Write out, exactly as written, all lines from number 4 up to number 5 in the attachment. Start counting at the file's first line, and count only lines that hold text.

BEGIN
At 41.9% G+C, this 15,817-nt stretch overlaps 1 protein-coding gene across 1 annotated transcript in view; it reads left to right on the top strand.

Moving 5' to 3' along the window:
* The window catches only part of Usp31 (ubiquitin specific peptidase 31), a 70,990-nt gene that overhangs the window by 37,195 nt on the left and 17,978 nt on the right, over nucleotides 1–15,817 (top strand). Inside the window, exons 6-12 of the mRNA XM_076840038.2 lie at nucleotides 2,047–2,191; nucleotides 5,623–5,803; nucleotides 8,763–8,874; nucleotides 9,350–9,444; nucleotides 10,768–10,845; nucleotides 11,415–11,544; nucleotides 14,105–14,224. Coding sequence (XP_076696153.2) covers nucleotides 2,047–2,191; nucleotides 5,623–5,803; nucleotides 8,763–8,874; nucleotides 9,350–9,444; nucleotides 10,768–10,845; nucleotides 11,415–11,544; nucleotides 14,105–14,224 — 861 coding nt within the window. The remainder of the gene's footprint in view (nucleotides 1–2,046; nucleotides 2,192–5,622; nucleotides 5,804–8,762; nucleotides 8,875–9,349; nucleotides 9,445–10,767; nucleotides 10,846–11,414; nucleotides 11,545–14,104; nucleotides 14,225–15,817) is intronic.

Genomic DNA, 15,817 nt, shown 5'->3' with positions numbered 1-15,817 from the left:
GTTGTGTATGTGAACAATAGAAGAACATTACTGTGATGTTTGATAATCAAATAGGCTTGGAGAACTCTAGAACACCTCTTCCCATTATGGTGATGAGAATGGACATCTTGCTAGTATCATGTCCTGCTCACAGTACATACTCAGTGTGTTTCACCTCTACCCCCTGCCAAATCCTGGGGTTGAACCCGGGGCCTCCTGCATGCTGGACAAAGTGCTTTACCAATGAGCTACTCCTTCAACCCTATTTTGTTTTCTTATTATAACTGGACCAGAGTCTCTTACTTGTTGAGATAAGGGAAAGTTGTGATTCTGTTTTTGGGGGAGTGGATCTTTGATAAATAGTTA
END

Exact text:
Genomic DNA, 15,817 nt, shown 5'->3' with positions numbered 1-15,817 from the left:
GTTGTGTATGTGAACAATAGAAGAACATTACTGTGATGTTTGATAATCAAATAGGCTTGGAGAACTCTAGAACACCTCTTCCCATTATGGTGATGAGAATGGACATCTTGCTAGTATCATGTCCTGCTCACAGTACATACTCAGTGTGTTTCACCTCTACCCCCTGCCAAATCCTGGGGTTGAACCCGGGGCCTCCTGCATGCTGGACAAAGTGCTTTACCAATGAGCTACTCCTTCAACCCTATTTTGTTTTCTTATTATAACTGGACCAGAGTCTCTTACTTGTTGAGATAAGGGAAAGTTGTGATTCTGTTTTTGGGGGAGTGGATCTTTGATAAATAGTTA